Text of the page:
IN TOUCH : Breaking financial taboos

New Zealand sets standards globally in terms of financial education and last month’s launch of the draft national strategy to introduce personal financial management into the school curriculum confirms this. That’s according to international financial literacy expert Dara Duguay, who was in Wellington for the launch.
“New Zealand has been world leader in many ways when it comes to financial education. On the financial information front, the Sorted website is something many other countries are trying to emulate. New Zealand is also one of very few countries to have carried out national survey on the financial knowledge of the adult population,” says Duguay, who heads Citigroup’s office of financial education in the United States.
With Kiwisaver meaning more people are having to make choices about how to manage their money, the more information and education available, the better, she says.
The education strategy, led by the Retirement Commission along with the public, private and voluntary sectors, aims to set the direction for improving the financial literacy levels of New Zealanders.
“Improving our knowledge and competence with money is one of the biggest issues for New Zealanders. This strategy indicates range of tactics to lift our nation’s financial literacy – from the recent inclusion of financial education into the school curriculum, getting rid of financial jargon, and encouraging financial education in the workplace,” says Retirement Commissioner Diana Crossan.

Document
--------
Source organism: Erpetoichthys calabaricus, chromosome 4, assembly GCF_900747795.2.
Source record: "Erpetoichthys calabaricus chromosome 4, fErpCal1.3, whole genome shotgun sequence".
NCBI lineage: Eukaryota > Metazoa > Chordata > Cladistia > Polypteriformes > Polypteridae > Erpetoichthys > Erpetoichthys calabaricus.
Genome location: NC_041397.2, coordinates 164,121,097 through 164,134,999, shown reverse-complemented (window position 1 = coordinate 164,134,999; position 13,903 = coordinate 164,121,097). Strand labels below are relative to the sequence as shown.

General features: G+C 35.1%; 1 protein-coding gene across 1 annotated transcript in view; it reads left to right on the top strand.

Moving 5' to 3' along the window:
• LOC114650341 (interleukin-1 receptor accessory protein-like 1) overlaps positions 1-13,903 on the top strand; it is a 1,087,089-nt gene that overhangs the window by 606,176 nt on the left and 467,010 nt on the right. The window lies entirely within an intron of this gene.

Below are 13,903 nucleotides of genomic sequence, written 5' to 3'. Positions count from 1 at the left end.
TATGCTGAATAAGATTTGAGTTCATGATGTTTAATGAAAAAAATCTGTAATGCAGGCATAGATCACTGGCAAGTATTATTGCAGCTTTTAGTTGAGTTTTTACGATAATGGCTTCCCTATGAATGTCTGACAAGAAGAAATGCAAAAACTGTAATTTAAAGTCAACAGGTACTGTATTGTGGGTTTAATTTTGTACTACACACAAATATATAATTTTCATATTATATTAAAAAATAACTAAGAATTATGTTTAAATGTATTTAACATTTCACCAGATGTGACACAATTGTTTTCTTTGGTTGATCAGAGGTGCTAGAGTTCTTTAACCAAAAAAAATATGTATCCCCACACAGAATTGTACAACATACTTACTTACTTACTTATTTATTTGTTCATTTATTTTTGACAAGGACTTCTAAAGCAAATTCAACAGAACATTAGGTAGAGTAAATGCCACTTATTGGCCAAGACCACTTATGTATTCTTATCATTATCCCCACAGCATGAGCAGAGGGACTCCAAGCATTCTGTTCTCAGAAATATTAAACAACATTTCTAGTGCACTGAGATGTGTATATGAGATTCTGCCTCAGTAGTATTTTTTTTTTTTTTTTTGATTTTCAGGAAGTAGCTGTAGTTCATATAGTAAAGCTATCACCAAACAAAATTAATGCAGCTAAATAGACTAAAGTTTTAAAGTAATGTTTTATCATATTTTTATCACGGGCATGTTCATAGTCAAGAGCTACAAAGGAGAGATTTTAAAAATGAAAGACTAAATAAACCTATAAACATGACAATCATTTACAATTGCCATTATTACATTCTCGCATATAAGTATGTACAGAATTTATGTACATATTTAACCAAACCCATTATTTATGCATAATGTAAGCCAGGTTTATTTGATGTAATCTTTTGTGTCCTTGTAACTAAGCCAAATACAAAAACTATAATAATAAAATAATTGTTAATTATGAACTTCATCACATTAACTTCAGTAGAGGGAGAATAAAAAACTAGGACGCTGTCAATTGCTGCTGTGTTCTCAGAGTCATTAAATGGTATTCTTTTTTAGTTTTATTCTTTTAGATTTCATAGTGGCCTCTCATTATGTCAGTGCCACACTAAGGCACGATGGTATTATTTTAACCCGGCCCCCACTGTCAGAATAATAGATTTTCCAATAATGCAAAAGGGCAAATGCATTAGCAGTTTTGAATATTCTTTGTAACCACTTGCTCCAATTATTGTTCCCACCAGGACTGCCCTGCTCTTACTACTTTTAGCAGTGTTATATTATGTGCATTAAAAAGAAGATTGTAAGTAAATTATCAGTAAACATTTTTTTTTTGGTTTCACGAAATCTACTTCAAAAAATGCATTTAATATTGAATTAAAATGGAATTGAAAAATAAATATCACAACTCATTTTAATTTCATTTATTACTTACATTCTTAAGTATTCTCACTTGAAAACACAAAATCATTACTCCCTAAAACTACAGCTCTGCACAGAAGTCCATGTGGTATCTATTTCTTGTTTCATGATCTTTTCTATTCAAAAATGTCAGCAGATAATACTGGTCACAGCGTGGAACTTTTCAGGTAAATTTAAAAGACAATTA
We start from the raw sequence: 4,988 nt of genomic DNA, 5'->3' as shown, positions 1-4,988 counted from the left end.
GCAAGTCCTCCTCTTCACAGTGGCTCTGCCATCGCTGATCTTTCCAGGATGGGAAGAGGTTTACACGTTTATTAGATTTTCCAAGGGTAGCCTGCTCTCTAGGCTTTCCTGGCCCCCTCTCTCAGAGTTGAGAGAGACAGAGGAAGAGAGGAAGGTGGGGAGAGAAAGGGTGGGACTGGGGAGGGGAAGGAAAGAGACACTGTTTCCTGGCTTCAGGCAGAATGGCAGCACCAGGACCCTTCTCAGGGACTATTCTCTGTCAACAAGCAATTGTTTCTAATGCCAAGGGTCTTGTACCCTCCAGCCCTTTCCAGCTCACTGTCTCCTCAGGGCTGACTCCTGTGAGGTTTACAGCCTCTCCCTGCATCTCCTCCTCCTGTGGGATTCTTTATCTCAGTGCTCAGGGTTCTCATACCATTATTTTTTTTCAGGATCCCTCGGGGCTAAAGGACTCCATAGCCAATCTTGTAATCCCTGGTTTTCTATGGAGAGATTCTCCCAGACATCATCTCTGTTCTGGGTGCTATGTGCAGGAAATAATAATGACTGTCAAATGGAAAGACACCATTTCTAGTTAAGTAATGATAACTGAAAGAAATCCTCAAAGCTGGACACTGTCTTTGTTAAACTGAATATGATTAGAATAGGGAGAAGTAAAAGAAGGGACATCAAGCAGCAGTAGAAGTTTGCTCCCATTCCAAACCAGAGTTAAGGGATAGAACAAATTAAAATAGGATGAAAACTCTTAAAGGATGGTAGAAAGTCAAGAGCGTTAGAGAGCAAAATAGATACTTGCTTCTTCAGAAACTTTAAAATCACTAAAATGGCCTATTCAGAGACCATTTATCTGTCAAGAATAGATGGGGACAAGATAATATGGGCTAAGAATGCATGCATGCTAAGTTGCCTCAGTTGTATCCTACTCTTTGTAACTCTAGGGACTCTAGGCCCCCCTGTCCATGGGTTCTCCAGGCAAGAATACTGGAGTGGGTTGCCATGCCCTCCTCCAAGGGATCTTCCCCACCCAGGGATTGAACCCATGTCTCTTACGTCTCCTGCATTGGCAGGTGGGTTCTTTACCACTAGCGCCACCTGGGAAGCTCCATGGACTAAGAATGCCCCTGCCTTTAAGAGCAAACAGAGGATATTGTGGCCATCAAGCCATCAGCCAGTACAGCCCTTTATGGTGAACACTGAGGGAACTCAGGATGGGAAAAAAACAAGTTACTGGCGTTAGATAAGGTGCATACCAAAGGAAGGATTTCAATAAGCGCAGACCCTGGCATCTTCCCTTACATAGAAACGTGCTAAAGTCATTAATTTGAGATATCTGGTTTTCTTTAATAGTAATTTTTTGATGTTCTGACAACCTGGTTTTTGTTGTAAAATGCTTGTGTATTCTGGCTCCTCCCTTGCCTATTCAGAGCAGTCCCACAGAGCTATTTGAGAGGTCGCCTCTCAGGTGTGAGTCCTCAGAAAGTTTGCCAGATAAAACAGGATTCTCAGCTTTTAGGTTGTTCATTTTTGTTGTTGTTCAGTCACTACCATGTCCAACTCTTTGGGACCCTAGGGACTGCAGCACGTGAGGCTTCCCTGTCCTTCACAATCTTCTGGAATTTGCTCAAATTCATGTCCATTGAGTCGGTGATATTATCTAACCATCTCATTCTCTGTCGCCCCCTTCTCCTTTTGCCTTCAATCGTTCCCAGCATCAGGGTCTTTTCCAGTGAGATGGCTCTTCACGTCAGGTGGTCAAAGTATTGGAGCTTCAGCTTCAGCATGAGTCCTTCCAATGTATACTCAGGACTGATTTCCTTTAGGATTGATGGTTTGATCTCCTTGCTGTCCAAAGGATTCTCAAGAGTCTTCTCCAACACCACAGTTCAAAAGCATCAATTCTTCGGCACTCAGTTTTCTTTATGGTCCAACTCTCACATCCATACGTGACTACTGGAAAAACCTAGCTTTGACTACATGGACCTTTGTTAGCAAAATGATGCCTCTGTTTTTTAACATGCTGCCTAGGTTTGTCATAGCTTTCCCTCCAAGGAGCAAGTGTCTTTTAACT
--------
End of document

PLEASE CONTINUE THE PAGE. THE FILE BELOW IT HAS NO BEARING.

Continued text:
“To lift New Zealanders’ personal wealth and ensure every Kiwi enjoys good standard of living, it’s vital each individual has the skills and knowledge to make informed financial decisions,” she says.
Duguay backs this strongly, saying the strategy is “huge step forward” in lifting the country’s living standards. She says too often financial matters are considered taboo and impolite to talk about, which means children grow up with little knowledge and experience of how to plan and manage money.
“Often parents don’t understand money management themselves especially as these days it is far more sophisticated in terms of the options and tools available,” Duguay says. She adds that declining national levels of savings highlight the widespread lack of money nous and have potentially devastating implications for living standards.
“The earlier you can teach [people] about money management, the more you do to avoid them getting into money difficulties later in life,” Duguay says. She cites American research which shows those with personal finance education make, on average, an extra year’s salary over their working life.
Duguay hails from Washington DC and has been involved with financial literacy in the United States for more than decade. She founded the Jumpstart Coalition for Personal Financial Literacy (www.jumpstart.org), group bringing together hundreds of financial service groups and organisations to collaborate on financial education initiatives. She has also written several personal finance books and regularly appears on national television and radio in the United States as an expert on personal finance.
Feedback and recommendations on the draft national strategy can be made via www.retirement.org.nz. The final version will be released by March 2008.

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